Desert sunflower, desert gold
The Mojave Desert and southwest Arizona
Sandy or gravelly locations in deserts - flat plains and gentle slopes
Greenish grey, ovate, hairy, wavy or lightly toothed edges
The yellow flowers of geraea canescens resemble those of several other sunflower-type species of the western deserts; identifying features include the stems, which are (usually) branched rather than single, and the leaves, which are thick, ovate with a somewhat elongated, pointed tip, and covered in fine hairs. Basal leaves are larger and have short stalks; those higher up the stem are smaller and stalkless (sessile).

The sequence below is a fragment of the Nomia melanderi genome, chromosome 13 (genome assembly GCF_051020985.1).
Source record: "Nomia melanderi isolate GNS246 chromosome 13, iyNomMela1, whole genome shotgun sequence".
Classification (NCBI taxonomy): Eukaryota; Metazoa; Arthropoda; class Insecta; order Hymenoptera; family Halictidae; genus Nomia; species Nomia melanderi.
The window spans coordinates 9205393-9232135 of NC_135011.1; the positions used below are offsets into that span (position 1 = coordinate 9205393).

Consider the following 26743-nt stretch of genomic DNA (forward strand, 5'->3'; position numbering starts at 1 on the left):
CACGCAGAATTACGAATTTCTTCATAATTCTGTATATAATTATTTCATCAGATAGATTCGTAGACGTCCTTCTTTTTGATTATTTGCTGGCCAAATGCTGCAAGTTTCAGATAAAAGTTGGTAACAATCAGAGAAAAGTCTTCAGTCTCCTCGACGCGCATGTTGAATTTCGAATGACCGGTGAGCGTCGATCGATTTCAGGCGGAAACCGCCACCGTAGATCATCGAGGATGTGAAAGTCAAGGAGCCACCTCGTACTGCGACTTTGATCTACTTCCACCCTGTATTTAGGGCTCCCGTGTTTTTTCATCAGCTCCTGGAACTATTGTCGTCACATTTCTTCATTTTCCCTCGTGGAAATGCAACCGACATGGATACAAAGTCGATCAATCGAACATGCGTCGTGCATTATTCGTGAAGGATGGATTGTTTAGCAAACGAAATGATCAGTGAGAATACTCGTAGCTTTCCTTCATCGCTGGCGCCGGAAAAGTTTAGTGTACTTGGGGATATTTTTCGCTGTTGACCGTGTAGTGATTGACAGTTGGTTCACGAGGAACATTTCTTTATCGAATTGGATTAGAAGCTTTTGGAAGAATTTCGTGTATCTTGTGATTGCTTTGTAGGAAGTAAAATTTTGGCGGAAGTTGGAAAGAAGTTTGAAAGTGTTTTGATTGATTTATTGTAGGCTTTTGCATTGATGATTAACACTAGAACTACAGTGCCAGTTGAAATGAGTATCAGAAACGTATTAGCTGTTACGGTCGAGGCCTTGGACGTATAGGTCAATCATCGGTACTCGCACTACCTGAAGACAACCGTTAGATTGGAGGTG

Flowers have between 10 and 21 bright yellow ray florets and several dozen central, orange-yellow disc florets which elongate when mature. Beneath the flowerheads are several rows of thin, linear, dark green phyllaries, each edged by dense, white hairs. The plant is common in some parts of the Mojave Desert, especially Death Valley.